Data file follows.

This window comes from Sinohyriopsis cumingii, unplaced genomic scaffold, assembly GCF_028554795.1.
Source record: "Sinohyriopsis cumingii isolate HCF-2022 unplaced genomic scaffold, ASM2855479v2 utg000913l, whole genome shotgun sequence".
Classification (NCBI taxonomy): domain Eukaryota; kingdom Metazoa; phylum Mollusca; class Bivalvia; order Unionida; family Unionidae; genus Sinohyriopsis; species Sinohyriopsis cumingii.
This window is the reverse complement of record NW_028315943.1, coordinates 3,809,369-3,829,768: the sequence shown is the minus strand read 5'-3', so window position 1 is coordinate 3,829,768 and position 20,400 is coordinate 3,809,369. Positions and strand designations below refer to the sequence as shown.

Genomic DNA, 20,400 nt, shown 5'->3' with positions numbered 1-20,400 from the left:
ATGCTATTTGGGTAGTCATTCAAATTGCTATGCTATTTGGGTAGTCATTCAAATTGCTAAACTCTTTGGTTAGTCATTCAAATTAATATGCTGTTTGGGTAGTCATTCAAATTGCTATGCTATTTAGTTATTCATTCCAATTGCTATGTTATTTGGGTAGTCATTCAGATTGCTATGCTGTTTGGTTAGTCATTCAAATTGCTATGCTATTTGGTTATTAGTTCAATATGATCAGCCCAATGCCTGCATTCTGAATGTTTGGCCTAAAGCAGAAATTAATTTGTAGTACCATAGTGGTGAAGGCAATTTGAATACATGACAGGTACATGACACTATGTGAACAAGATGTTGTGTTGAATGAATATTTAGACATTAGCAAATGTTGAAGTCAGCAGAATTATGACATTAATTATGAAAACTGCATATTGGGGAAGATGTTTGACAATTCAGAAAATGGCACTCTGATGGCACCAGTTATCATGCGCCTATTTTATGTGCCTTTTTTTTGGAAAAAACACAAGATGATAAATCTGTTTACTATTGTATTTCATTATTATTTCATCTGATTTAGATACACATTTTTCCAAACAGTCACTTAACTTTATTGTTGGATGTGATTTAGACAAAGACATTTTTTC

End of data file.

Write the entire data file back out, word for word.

This window comes from Sinohyriopsis cumingii, unplaced genomic scaffold, assembly GCF_028554795.1.
Source record: "Sinohyriopsis cumingii isolate HCF-2022 unplaced genomic scaffold, ASM2855479v2 utg000913l, whole genome shotgun sequence".
Classification (NCBI taxonomy): domain Eukaryota; kingdom Metazoa; phylum Mollusca; class Bivalvia; order Unionida; family Unionidae; genus Sinohyriopsis; species Sinohyriopsis cumingii.
This window is the reverse complement of record NW_028315943.1, coordinates 3,809,369-3,829,768: the sequence shown is the minus strand read 5'-3', so window position 1 is coordinate 3,829,768 and position 20,400 is coordinate 3,809,369. Positions and strand designations below refer to the sequence as shown.

Genomic DNA, 20,400 nt, shown 5'->3' with positions numbered 1-20,400 from the left:
ATGCTATTTGGGTAGTCATTCAAATTGCTATGCTATTTGGGTAGTCATTCAAATTGCTAAACTCTTTGGTTAGTCATTCAAATTAATATGCTGTTTGGGTAGTCATTCAAATTGCTATGCTATTTAGTTATTCATTCCAATTGCTATGTTATTTGGGTAGTCATTCAGATTGCTATGCTGTTTGGTTAGTCATTCAAATTGCTATGCTATTTGGTTATTAGTTCAATATGATCAGCCCAATGCCTGCATTCTGAATGTTTGGCCTAAAGCAGAAATTAATTTGTAGTACCATAGTGGTGAAGGCAATTTGAATACATGACAGGTACATGACACTATGTGAACAAGATGTTGTGTTGAATGAATATTTAGACATTAGCAAATGTTGAAGTCAGCAGAATTATGACATTAATTATGAAAACTGCATATTGGGGAAGATGTTTGACAATTCAGAAAATGGCACTCTGATGGCACCAGTTATCATGCGCCTATTTTATGTGCCTTTTTTTTGGAAAAAACACAAGATGATAAATCTGTTTACTATTGTATTTCATTATTATTTCATCTGATTTAGATACACATTTTTCCAAACAGTCACTTAACTTTATTGTTGGATGTGATTTAGACAAAGACATTTTTTC